14 Days to WSER: Once More to the River

After running through Redwood Canyon on Friday I had jumped into my car and drove straight out of Kings Canyon National Park to Fresno. My plan was to stay overnight in Fresno, and then leave early the next day to drive through Yosemite National Park over Tioga Pass to visit Tuolumne Meadows that day followed Mono Lake and the town of Bishop the day after. Based on those plans my first stop in Fresno was at a Starbucks to jump online and find some accommodation for the night.

By the time I left Starbucks my plans had completely changed.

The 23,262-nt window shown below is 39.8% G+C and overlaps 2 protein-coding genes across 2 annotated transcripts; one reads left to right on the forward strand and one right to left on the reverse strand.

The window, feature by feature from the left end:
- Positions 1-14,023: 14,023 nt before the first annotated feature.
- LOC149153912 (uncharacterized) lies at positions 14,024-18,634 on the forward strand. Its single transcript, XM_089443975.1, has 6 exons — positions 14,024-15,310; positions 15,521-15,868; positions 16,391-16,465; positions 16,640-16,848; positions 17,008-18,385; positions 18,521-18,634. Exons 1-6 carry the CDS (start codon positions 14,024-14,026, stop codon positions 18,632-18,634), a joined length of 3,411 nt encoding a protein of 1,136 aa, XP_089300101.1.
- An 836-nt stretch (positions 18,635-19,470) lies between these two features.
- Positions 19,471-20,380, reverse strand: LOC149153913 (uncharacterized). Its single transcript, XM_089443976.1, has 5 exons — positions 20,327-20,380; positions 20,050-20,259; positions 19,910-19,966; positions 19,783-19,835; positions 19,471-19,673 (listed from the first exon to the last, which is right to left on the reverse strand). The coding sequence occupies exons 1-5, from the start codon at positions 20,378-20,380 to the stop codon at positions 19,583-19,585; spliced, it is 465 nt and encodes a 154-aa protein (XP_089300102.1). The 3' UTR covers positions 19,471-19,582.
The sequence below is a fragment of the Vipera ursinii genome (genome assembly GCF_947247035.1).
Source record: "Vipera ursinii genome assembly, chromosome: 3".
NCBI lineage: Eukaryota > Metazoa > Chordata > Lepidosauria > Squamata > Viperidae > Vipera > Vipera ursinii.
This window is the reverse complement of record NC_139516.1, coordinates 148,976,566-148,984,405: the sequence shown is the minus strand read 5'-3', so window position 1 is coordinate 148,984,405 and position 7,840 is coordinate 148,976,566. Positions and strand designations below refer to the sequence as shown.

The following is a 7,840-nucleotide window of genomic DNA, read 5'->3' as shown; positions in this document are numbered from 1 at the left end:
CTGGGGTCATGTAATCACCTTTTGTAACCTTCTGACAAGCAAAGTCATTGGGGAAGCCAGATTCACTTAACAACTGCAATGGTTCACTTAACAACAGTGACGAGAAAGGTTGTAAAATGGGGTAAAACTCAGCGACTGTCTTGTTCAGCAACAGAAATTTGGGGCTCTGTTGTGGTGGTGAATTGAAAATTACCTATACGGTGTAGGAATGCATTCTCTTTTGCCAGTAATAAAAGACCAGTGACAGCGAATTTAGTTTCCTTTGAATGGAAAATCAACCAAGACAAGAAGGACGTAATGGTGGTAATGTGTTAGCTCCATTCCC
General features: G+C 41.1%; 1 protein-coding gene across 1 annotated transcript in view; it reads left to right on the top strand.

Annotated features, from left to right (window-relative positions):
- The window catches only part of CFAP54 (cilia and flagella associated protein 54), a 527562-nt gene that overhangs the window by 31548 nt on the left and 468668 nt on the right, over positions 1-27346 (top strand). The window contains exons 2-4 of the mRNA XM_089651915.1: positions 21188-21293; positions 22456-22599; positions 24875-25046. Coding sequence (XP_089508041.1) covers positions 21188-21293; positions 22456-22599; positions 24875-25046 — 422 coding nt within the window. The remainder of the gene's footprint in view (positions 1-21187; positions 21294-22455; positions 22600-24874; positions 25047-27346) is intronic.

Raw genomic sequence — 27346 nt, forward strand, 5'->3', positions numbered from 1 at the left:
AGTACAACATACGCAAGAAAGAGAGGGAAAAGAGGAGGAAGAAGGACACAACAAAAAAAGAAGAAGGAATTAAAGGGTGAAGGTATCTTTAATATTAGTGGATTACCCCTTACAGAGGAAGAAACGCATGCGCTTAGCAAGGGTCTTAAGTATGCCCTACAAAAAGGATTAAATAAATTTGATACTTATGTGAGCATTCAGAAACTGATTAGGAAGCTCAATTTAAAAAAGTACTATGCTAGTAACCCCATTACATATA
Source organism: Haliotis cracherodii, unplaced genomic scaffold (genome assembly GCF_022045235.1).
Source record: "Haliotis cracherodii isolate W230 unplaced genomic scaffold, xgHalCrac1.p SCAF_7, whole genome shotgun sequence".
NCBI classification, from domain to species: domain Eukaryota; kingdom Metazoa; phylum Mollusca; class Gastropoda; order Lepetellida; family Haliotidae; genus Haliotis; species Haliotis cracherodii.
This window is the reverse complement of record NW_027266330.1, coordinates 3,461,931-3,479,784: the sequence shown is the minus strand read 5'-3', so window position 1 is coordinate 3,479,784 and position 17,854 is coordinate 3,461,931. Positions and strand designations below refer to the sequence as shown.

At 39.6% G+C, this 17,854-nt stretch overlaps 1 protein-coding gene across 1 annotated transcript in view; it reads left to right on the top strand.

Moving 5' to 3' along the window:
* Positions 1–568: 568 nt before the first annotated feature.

During the training runs I had completed on the Western States trail I had met many great people. On the night training run from Green Gate to Auburn (you can read about that run here) I had run a great deal of the night with James, who will also be running the race this year and will be targeting a similar time to me. When I jumped online I found a message from James inviting me to join in for a group run along the Western States trail from Foresthill down to the Rucky Chucky river crossing. I had run through the canyons three times in race direction plus an additional two times in reverse direction, and I had run the section from Green Gate to Auburn twice, once during the day and once during the night. The section from Foresthill to the river was the only portion of the last 55 miles of the course that I had only run once. Therefore I was very keen to join.